By Christine Mowat
Below are examples of changes in the Gas Supply Agreement used by Western Gas Marketing Limited, in Calgary. The process of producing it was described in last month's column.
These two columns are two more in our series on the market value of plain language.
Format Changes (see Figure 1)
Perhaps the most dramatic and immediately noticeable change was adding a title page and table of contents for quick document recognition and ease of use. The drafters also moved the brief five-term definitions section to the end, where it serves as a reference. Most significant was moving the exhibits to the beginning, where they quickly provide key information-for example, incorporating type of service, delivery point, price, term, and date and signature blanks.
Compressing and restructuring text often reduced sections by 50%.
Nominations (23 words)
If no new nomination is made pursuant to Section 5.1, Supplier shall be entitled to rely on the last nomination received from the Customer.
A nomination will remain in effect until replaced by a new nomination.
Billings and Payments (42 words)
On or before the tenth (10th) day of each month, Supplier shall present to Customer an invoice showing the daily and total deliveries to Customer during the preceding month, the amount due and information sufficient to explain and support the amount due.
On or before the 10th day of each month, Western Gas will invoice Industrial Customer for deliveries made during the preceding month.
Force Majeure (55 words)
Without limiting the generality of the foregoing, strikes, lockouts, or other industrial disturbances shall be events of force majeure for the purposes of this Agreement, and the settlement of these matters shall be entirely within the discretion of the party directly affected. In no event shall force majeure mean the inability to meet financial obligations.
For the purposes of this Agreement, force majeure will also include strikes, lockouts or other labour disputes, but will exclude the inability of either party to meet financial obligations.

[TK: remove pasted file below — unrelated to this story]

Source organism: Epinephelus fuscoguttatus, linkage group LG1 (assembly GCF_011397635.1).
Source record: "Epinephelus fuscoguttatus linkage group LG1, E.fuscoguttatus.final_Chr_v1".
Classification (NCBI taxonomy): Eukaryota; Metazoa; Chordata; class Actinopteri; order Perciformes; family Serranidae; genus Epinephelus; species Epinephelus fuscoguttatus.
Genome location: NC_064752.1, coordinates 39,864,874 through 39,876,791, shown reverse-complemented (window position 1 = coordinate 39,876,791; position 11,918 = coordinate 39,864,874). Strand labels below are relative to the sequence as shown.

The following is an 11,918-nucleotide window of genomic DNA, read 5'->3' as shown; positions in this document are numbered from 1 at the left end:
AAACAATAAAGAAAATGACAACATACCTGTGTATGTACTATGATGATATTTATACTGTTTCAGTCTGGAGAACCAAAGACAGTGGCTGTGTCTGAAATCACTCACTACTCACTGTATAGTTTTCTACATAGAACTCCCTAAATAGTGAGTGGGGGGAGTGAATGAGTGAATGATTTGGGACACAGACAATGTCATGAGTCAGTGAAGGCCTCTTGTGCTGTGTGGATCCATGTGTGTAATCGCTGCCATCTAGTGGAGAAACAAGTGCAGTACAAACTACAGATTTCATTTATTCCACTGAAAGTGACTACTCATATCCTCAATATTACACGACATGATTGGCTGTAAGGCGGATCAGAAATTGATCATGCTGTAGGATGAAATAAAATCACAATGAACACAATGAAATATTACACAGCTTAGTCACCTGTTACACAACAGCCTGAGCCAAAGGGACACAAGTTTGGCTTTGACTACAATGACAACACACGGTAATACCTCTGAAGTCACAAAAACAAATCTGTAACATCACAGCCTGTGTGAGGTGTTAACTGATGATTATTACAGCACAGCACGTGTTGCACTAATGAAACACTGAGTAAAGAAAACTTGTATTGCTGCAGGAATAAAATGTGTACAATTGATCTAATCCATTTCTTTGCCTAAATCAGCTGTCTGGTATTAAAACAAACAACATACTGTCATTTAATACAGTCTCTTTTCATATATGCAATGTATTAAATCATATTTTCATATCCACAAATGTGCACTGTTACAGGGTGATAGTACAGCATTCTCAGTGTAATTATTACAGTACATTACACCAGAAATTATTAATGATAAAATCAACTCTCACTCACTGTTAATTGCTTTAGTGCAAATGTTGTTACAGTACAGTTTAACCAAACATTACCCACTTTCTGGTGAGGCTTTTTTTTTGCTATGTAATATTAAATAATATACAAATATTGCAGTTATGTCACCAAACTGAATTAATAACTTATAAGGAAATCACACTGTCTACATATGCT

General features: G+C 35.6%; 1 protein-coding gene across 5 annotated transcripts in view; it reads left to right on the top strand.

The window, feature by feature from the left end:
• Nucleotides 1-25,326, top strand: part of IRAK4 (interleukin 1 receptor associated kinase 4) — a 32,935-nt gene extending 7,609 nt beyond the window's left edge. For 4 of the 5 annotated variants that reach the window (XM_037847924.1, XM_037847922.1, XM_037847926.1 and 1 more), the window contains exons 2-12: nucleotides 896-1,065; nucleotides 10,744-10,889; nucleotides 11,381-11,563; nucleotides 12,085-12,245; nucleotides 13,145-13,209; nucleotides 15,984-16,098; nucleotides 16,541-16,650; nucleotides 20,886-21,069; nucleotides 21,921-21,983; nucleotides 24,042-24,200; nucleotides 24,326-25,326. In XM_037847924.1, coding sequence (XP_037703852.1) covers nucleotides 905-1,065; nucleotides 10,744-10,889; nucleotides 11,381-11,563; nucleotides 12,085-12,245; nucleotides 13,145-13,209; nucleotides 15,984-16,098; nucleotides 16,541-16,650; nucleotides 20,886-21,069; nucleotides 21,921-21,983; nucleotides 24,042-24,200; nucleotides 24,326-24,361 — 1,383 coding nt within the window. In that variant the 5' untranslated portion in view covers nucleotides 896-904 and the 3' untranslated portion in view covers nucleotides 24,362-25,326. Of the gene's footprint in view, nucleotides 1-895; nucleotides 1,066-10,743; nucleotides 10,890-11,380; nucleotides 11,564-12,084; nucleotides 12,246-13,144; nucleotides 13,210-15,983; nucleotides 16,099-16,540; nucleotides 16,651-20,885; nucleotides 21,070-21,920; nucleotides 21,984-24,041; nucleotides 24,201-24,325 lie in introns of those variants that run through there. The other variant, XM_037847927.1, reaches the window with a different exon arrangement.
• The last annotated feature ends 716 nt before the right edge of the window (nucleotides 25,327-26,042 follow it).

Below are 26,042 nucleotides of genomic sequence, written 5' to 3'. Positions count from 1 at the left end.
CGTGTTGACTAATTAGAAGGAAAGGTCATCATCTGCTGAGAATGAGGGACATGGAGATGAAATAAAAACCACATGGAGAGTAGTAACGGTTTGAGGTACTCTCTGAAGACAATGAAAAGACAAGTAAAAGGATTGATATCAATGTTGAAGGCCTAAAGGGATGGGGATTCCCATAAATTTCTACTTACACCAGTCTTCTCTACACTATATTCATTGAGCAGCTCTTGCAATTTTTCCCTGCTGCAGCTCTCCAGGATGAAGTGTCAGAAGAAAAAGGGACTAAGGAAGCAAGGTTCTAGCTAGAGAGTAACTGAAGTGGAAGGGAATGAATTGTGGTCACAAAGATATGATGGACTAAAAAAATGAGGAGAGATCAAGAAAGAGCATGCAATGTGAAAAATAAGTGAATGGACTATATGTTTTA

When a writer shrinks the word mass and uses a list as well, the readability is increased even more:
Further, Supplier may, upon two days notice by telephone and telecopier, suspend deliveries until such time as the amount due, including interest, is paid, provided that Supplier shall not have the right to suspend deliveries prior to five days after the date payment was due, and further provided that this right to suspend shall be in addition to any and all other remedies available to Supplier.
Western Gas may, in addition to any other available remedies, suspend deliveries until the amount due is paid, provided that:
(a) Western Gas has, by telephone or telecopier, given Industrial Customer 2 days' notice of the suspension, and
(b) the suspension will not commence earlier than 5 days after the due date.
Sometimes the rewriting results in wholesale deletion of text. "Why do we need that anyway?" is a refrain of pure joy to the writing specialist's ear.
14.1 This agreement shall be effective as of from the date first written above. However the obligations of Supplier and Customer to deliver and receive shall, subject to Section 2.1, be effective for the term of the Pricing Period.
14.2 This Agreement shall remain in effect until the end of the latest Pricing Period.
You probably noticed that the ubiquitous, imprecise, and royal-sounding shall has been dethroned in these samples. In its place, the writers substituted either must, will, is, or may, depending on the context. Gone, too, from the recitals is the archaism and twisted syntax of WITNESSES THAT, WHEREAS, and NOW, THEREFORE, in consideration of. An earlier draft had already eradicated the hereby and hereinbefore language. Finally, the signature section has been streamlined:
IN WITNESS WHEREOF, the parties have caused this Agreement to be executed as of the date first written above.
FULL LEGAL CORPORATE NAME
WESTERN GAS MARKETING